With veteran stage director John Copley in charge, I expected high standards at the Royal Academy Opera's production of Albert Herring.
However, I was astonished to find such a level of competence both on the stage and in the orchestra pit, which could be the envy of many highly respected opera companies.
Unusually for an opera report, I will start with the orchestra. Britten scored some of his operas – including The Turn of the Screw, The Rape of Lucretia and Albert Herring – for chamber ensembles with notoriously difficult instrumental parts. Indeed, professional opera companies are often forced to pay additional high fees to their principal players for performances of these operas. Yet the players of the Royal Academy of Music Sinfonia delivered Britten's score with amazing courage and mostly with admirable skills. In particular, pianist Christopher White was authoritative and highly musical. Any professional company would be lucky to have him on board. I also noted some splendid flute (Harry Winstanley) and double bass (Katy Furmanski) solos, but praise is due to the whole group.
I am uncertain whether conductor Nicholas Kok has conducted Albert Herring in the past. However, I am certain that he knows Britten's charming and masterly score inside out. His tempi were well chosen and he was in full control of the orchestra and the singers. During his solo in Scene Two of the second act, for a few seconds Albert (the excellent Thomas Hobbs) got out of sync with the orchestra. Quick as a lightening – ironically, during a scheduled gas jet explosion on stage – and with consummate skills, Kok brought back the order. It is a credit to Hobbs that he looked unfazed and stayed in character.
Hobbs has a powerful but pure tenor voice, which he used with musicality and technical assurance. I am still wondering how he managed to sing (so well) while eating an apple for a few bars after his reappearance from the ‘dead' in the third act. But what will stay with me longer is the masterly and wholly credible pathos with which he sang about his fear (of adulthood) in the second act.
Soprano Rebecca Goulden (Lady Billows) delivered her technically demanding part with virtuosity but, sadly, I could not understand a single word she sang. Polly, my English guest – born and raised in the Albert Herring land of Suffolk – explained that this was aristocratic pronunciation, but I can't help wondering about the question of diction.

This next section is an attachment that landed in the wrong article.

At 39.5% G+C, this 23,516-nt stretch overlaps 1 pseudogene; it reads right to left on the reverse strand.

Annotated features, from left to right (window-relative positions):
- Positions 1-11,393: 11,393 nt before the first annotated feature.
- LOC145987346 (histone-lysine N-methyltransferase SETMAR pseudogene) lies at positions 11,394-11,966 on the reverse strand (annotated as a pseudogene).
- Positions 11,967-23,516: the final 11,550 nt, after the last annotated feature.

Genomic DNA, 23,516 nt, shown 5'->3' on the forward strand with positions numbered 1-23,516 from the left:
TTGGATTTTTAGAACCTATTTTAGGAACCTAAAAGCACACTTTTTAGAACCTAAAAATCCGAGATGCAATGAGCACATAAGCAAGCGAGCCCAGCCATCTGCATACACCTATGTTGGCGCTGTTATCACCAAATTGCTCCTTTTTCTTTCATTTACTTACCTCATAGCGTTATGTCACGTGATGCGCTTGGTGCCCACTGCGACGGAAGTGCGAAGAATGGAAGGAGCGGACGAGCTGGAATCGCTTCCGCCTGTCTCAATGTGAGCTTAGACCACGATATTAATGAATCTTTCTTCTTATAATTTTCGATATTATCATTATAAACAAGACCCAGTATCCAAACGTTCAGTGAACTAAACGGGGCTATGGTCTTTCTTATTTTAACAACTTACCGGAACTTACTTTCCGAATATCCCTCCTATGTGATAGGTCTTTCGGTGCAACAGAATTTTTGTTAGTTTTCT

There was no problem with the crystal clear diction of baritone Charles Rice, who shaped his solo(s) beautifully and demonstrated a wonderful sense of humour in his portrayal of Mr Gedge, the Vicar. And I can only praise the excellent performances of all other singers, that is Natalia Brzezinska (Florence Pike), Emily Ward (Miss Wordsworth), Alexander Sprague (Mr Upfold, the Mayor), Thomas Faulkner (Superintendent Budd), Jonathan McGovern (Sid), Leslie Davis (Nancy) and Emma Rothman (Mrs Herring). There were some excellent contributions from the delightful young trio of Mary Bevan (Emmie), Tess Bevan (Cis) and Joseph Beesley (Harry). Apart from their singing, the youngsters also amazed me with the precision of their ball passing (while, of course, singing).
The intimacy of the RAM's opera theatre – with its small stage and auditorium – makes it an ideal venue for Britten's chamber opera. Tim Reed's simple but imaginative and atmospheric sets and Prue Handley's graceful 1920s costumes matched the early twentieth-century Suffolk plot and RAM's venue beautifully. On the flip side, we could clearly hear noisy scene changes behind the closed curtains during the orchestral interludes.
And last but not least, as so often in the past several decades, John Copley staged a highly musical, sensitive and humorous interpretation of an operatic masterpiece. He is funny but never vulgar, he pays attention to every detail of every character in the plot and he respects the music. The singers were fortunate to work with such a master, although – after such collaboration – disappointment in future productions is a distinct possibility.
The programme notes consisted of the synopsis (written by pianist Christopher White), of an excellent and extensive analysis of the opera (written again by pianist Christopher White) and of biographies. Unfortunately, there were no biographical notes about the versatile Christopher White, yet arguably his piano playing and insightful analysis warranted a few lines about him. I for one would like to know what shaped him.
I felt fortunate to witness this performance. Judging by their reaction, so did the whole audience. The Royal Academy Opera triumphed.
By Agnes Kory
Photo credit: Mark Whitehouse